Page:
Basically, if both of your ears have hearing loss and can be helped with hearing aids, you need two hearing aids to achieve your best hearing.
Advantages to hearing equally from both ears are numerous, but I'll hi-lite three:
Sounds gathered by our ears are sent to our brain for interpretation. We all give our ears the credit for hearing, but it's really in our brains where hearing occurs. It's important to understand how the brain utilizes the messages sent from both ears:
If you have hearing loss, you've experienced how challenging hearing in noisy environments such as restaurants, coffee shops and classes, can be. In these situations, one hearing aid is definitely better than none, but the one-eared listener hears all the voices and noises blended together, and rarely achieves satisfactory results in noisy environments. This is because the brain, where we process hearing, requires almost equal stimulation from both ears in order to filter out, or suppress, unwanted sound signals. When the brain is able to process hearing equally from both ears, it makes it possible to hear speech in noisy environments much better.
When both ears hear at about the same level, the brain can detect subtle time differences from a sound source entering each ear to determine exactly where the sound came from, whether is was from up, down, left or right. If one ear hears better than the other, the brain cannot detect these time differences and struggles to detect where sounds are coming from.
Based on our years of personal experience, almost all of the clients we've worked with that started with one hearing aid and later purchased a second one explained a significant improvement in their overall communication and a noticeable improvement in their quality of life.
Nature gave us two ears for a reason, balanced hearing connects us to our environment and provides an improved quality of sound in every environment we live in.
Yes. As a hearing health provider I believe it's important that everyone living with hearing loss understands the potential damage that doing nothing can have on your ability to hear clearly. I've worked with many clients who have purchased one hearing aid when they had hearing loss in both ears. Over the years those clients followed a pattern. The pattern was that the ear that wore the hearing aid maintained its original level of speech clarity (the ability to tell the difference between similar words, like Peach, Teach & Beach) but the ear without the hearing aid would decline in speech clarity.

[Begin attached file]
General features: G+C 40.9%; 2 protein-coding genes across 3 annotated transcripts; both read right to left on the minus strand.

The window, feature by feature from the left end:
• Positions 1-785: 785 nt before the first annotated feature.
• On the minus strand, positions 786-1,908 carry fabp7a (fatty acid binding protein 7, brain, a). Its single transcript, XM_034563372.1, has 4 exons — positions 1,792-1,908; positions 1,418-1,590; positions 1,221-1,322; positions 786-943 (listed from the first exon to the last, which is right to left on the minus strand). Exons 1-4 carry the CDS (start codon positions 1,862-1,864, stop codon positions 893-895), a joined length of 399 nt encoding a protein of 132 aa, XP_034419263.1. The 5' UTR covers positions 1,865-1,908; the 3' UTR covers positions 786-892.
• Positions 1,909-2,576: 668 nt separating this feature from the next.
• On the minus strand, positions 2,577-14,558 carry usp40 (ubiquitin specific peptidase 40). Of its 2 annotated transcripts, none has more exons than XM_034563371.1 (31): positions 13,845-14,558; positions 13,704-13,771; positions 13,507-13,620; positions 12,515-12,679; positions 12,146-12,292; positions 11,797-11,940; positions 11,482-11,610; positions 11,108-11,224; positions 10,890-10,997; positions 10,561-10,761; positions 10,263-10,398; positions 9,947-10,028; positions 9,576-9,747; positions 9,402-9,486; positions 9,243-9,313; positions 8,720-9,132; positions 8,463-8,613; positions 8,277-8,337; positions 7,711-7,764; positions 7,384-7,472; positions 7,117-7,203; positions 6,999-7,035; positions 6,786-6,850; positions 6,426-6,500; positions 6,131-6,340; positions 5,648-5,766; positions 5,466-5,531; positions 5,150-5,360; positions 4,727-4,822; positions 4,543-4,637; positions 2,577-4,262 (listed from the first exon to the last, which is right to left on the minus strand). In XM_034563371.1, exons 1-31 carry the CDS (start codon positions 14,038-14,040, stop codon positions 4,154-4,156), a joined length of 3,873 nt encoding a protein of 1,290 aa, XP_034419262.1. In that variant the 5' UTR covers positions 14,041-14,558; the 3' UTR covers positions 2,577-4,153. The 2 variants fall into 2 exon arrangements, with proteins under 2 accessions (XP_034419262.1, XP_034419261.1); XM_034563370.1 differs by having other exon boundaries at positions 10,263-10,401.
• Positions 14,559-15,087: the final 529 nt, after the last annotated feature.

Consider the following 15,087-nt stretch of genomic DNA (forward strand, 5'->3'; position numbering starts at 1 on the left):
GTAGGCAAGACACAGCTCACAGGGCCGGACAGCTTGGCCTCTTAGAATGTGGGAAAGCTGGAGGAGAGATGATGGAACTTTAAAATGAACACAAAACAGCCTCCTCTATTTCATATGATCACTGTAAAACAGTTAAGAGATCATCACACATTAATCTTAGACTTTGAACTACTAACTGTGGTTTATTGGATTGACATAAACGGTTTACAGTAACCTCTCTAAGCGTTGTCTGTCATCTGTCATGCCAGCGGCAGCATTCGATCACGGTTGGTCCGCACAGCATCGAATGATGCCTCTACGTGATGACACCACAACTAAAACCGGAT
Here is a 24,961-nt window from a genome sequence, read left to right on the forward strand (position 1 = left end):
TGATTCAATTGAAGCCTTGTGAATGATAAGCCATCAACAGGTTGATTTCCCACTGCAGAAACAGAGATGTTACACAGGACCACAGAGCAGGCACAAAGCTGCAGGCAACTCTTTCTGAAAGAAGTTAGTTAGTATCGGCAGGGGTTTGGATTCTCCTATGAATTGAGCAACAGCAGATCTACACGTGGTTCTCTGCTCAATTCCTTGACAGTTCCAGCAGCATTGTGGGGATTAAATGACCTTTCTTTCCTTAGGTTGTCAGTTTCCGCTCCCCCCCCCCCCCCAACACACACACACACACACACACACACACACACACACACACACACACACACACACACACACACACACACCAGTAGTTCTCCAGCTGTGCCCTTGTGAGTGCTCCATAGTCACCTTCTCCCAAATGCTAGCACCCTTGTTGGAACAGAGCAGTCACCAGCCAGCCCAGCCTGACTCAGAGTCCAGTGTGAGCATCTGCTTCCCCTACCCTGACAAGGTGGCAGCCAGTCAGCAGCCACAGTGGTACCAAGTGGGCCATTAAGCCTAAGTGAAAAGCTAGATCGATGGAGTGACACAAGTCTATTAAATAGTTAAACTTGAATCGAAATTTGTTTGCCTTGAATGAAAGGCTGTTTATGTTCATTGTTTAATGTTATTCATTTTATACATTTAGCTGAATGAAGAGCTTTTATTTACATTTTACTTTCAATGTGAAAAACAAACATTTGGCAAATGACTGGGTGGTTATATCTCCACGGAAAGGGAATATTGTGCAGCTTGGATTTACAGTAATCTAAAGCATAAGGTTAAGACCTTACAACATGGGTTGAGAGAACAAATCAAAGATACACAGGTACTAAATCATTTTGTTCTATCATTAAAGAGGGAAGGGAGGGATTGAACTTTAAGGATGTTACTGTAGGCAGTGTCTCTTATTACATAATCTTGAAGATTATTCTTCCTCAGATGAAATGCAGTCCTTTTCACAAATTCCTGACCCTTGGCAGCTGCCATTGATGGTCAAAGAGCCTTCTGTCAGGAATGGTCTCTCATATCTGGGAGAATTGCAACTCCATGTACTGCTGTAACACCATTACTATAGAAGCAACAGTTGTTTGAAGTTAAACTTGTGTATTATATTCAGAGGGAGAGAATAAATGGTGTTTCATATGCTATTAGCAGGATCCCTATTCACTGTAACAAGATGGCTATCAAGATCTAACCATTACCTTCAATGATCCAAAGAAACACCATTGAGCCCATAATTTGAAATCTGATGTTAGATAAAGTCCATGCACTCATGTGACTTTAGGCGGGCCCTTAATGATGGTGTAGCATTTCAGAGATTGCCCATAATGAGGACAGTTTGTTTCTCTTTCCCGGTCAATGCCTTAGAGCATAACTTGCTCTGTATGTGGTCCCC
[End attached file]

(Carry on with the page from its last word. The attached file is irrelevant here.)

The Doctors, Audiologists and Hearing Aid Practitioners call this Auditory Deprivation which can be defined as a significant decrease in an unaided ear's ability to recognize speech and a decrease in general hearing ability due to a lack of auditory stimulation. In other words, the ability of the auditory system to process speech declines due to lack of stimulation (hearing loss). With auditory deprivation, the brain gradually loses some of its auditory processing ability which would affect one's general hearing ability.
When it comes to your ears, if you don't use them you definitely can lose them!
YES, Some people have poor speech clarity in one ear compared to the other and amplifying sound in the worse ear may only provide distortion and noise. With clearly hearings return policy you have nothing to lose by starting with 2 hearing aids. If over your 100 day trial period you find that wearing one hearing aid provides greater clarity and comfort than wearing two, simply return the one that isn't benefiting you for a full refund*.
In clinical environments Hearing Healthcare providers will play word lists into each ear and calculate a speech discrimination score to help evaluate whether both ears will benefit from amplification. In cases where an individual can hear with 40% or better clarity between ears only a hearing aid in the better ear will be recommended.
*As per terms of refund policy